The waterborne diseases cause millions of deaths across the globe. It was a preconceived notion since years that ingestion of contaminated water is the only possible way for the spread of waterborne infectious diseases. But some recent studies have shown that waterborne disease can also spread as a result of human to human transmission. The use of disinfectants is a common practice to prevent a waterborne disease. We assume that the inclusion of the disinfectant, although helpful in prevention of disease, caused negative effect on individuals. In this paper, a nonlinear mathematical model has been proposed to analyze the negative effects caused by disinfectant of water on individuals. Our study shows that if the mixing of disinfectant has not been performed in a controlled manner, then it results in an increase in human to human transmission of disease. The equilibrium and stability analysis have been performed to study the nature of the model system. An extensive numerical experiment has been performed to support the analytical findings.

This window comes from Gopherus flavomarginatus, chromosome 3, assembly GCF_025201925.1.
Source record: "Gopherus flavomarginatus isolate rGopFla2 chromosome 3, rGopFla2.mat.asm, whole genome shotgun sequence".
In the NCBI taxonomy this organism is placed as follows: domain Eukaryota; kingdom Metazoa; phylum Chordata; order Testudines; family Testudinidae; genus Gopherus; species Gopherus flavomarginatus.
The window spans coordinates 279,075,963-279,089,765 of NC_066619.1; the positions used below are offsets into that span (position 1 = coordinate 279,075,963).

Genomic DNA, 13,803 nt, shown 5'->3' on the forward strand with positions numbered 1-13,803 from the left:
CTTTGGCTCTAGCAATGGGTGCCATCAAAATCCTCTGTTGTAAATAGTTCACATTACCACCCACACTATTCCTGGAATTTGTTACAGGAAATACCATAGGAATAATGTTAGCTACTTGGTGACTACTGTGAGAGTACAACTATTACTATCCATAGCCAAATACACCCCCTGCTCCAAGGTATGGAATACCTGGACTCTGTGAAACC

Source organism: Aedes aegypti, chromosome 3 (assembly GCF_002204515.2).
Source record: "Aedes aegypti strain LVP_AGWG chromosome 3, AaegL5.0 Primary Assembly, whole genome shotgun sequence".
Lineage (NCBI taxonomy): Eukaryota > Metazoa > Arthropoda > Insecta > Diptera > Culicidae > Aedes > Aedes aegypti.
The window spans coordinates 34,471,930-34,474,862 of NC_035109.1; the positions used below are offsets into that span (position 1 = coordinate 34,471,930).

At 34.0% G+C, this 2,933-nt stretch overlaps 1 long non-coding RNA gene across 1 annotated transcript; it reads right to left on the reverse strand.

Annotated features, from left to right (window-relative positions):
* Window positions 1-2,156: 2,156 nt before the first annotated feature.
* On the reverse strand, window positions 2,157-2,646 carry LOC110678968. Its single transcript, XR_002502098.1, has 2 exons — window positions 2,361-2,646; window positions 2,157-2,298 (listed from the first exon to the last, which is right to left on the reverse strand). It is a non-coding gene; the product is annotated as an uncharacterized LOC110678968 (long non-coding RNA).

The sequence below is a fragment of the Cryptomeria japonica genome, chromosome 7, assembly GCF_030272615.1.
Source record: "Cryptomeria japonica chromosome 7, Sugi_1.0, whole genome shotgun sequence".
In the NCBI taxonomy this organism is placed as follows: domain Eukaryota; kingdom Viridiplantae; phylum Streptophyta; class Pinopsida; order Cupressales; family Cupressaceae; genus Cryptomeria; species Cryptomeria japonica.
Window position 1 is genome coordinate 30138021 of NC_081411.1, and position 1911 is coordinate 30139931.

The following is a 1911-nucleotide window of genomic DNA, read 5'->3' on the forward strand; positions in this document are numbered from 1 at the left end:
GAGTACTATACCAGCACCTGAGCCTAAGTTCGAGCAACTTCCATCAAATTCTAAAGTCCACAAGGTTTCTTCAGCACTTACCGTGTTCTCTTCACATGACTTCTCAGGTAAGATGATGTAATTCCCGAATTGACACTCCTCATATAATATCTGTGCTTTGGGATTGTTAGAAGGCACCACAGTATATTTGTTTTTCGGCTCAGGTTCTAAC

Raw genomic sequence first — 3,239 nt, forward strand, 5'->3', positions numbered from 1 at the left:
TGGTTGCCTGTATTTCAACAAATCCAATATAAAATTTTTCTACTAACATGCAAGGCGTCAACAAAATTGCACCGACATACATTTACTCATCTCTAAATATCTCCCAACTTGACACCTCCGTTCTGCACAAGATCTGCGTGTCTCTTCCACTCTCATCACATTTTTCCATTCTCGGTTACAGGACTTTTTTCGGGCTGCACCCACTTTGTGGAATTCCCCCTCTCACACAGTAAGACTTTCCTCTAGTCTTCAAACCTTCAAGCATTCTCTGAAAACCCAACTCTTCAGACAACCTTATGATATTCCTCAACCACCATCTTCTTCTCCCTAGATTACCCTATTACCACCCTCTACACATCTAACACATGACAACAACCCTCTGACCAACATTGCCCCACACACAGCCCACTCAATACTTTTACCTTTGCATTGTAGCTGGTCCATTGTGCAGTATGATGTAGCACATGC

We compute the effects on the Alaska economy of reduced pollock harvests from rising sea surface temperature using a regional dynamic computable general equilibrium model coupled with a stochastic stock-yield projection model for eastern Bering Sea walleye pollock. We show that the effects of decreased pollock harvest are offset to some extent by increased pollock price, and that fuel costs and the world demand for the fish, as well as the reduced supply of the fish from rising sea surface temperature, are also important factors that determine the economic and welfare effects.